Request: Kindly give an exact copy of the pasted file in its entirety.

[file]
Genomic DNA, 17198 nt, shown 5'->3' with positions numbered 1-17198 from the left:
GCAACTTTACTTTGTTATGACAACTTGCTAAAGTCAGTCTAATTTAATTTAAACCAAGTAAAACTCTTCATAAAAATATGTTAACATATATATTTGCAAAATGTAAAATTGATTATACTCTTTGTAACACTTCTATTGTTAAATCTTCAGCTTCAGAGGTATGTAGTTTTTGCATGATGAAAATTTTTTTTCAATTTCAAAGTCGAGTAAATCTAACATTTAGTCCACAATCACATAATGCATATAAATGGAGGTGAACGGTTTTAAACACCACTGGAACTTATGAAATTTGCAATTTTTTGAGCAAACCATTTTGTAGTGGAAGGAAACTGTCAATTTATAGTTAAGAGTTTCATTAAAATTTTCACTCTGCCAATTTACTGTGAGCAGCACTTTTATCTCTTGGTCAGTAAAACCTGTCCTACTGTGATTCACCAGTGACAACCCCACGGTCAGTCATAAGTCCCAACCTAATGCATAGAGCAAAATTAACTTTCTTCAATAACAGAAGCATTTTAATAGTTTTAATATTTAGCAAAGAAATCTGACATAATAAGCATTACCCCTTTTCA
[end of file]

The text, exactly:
Genomic DNA, 17198 nt, shown 5'->3' with positions numbered 1-17198 from the left:
GCAACTTTACTTTGTTATGACAACTTGCTAAAGTCAGTCTAATTTAATTTAAACCAAGTAAAACTCTTCATAAAAATATGTTAACATATATATTTGCAAAATGTAAAATTGATTATACTCTTTGTAACACTTCTATTGTTAAATCTTCAGCTTCAGAGGTATGTAGTTTTTGCATGATGAAAATTTTTTTTCAATTTCAAAGTCGAGTAAATCTAACATTTAGTCCACAATCACATAATGCATATAAATGGAGGTGAACGGTTTTAAACACCACTGGAACTTATGAAATTTGCAATTTTTTGAGCAAACCATTTTGTAGTGGAAGGAAACTGTCAATTTATAGTTAAGAGTTTCATTAAAATTTTCACTCTGCCAATTTACTGTGAGCAGCACTTTTATCTCTTGGTCAGTAAAACCTGTCCTACTGTGATTCACCAGTGACAACCCCACGGTCAGTCATAAGTCCCAACCTAATGCATAGAGCAAAATTAACTTTCTTCAATAACAGAAGCATTTTAATAGTTTTAATATTTAGCAAAGAAATCTGACATAATAAGCATTACCCCTTTTCA